You didn't mention dust collection. If most/all of your machines are on mobile bases, you are probably looking at a mobile dust collector too.

    If your projects involve curved cuts, you might want to consider a band saw.

    When you decide you need a jointer, consider a combo jointer/planer, which will replace your planer too.

    -- Andy - Arlington TX

  8. #8
    Join Date
    Apr 2020
    The SawStop looks like a good saw and it has a good safety feature.
    My opinion is it is still very pricey. You can use that money other places if you choose and get the same quality saw for less. A Riving knife and using the blade guard will provide the safety aspects without the expense.
    I had a Craftsman saw for over 20 years and it was good but the Delta Unisaw I recently purchased (cabinet saw) is a huge improvement. I would recommend a cabinet saw for the reasons others have mentioned. There are a number of good options to choose from.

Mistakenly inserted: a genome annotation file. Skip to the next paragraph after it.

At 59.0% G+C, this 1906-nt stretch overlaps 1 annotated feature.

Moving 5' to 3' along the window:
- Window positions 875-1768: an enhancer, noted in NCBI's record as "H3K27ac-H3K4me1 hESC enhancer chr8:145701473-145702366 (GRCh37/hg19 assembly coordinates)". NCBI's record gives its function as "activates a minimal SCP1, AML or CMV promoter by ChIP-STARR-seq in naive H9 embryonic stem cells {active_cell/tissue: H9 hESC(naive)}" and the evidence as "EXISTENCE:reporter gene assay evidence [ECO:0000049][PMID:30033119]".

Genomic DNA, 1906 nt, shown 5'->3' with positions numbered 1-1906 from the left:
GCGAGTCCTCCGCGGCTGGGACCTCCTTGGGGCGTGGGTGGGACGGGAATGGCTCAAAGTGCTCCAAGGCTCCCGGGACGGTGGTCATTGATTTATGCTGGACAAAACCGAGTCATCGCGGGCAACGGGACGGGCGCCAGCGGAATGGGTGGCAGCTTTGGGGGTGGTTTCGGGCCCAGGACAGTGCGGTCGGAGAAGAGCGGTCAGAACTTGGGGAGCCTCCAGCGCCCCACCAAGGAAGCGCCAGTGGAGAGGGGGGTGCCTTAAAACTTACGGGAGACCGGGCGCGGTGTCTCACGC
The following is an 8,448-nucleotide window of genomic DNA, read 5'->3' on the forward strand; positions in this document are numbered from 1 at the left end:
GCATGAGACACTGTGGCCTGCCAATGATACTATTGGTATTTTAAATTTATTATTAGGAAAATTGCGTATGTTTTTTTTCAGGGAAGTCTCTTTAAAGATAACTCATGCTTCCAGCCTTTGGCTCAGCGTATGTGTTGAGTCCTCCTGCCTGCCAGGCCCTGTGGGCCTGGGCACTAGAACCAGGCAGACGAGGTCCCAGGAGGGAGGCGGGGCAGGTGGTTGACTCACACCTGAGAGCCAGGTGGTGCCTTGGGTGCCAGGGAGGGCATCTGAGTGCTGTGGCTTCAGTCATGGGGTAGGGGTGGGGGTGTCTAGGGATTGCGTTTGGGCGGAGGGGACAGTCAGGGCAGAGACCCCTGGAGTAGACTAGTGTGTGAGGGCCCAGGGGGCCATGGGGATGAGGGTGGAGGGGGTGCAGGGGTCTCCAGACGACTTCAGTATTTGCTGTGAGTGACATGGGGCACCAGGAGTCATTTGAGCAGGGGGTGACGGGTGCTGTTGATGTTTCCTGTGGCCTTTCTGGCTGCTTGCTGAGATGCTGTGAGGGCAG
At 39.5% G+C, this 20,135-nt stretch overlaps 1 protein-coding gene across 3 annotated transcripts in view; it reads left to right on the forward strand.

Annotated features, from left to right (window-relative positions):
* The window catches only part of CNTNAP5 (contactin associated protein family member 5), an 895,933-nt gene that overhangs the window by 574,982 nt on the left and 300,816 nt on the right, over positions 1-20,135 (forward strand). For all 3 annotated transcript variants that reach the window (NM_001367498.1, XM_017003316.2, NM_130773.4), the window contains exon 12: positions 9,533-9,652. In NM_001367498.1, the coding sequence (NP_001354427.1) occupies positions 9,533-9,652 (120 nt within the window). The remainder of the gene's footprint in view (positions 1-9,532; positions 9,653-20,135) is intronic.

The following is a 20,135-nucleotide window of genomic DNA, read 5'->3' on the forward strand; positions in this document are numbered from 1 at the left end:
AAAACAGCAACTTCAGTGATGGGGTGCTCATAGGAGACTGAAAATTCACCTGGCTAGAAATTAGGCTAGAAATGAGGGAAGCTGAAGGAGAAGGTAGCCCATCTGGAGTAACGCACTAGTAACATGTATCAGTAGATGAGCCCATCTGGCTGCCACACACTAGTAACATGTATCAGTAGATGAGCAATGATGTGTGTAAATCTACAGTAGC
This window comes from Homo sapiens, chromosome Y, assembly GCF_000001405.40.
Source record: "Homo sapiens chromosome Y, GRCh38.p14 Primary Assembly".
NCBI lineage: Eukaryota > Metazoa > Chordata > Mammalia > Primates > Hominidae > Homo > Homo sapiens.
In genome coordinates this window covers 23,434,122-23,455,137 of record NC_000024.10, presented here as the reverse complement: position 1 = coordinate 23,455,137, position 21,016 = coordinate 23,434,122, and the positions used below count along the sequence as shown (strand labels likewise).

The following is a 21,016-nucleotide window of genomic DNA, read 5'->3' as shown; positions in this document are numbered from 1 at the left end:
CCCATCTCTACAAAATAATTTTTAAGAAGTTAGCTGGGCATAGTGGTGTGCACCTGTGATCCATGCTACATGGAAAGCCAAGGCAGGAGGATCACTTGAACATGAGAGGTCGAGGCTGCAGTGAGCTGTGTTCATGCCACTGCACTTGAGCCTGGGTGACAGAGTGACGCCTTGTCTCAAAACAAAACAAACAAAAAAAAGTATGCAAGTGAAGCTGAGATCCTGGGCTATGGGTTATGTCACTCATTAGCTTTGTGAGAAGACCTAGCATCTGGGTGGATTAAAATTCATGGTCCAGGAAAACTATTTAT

Last edited by Eric Arnsdorff; 06-14-2020 at 6:02 AM.

  9. #9
    I've had several table saws, including a Jet 52", Bosch, Felder & SawStop. You don't need a 52 fence, get a 36" (cuts over half of 48).

    I learned long ago that sheet goods are very difficult to cut on a table saw, but they are the staple in cabinet construction. The solution was a couple of saw horses and a track saw. I bring my sheet goods home and cut them down in the driveway or store them and then cut them down, with a track saw. They are much more manageable in a small shop space.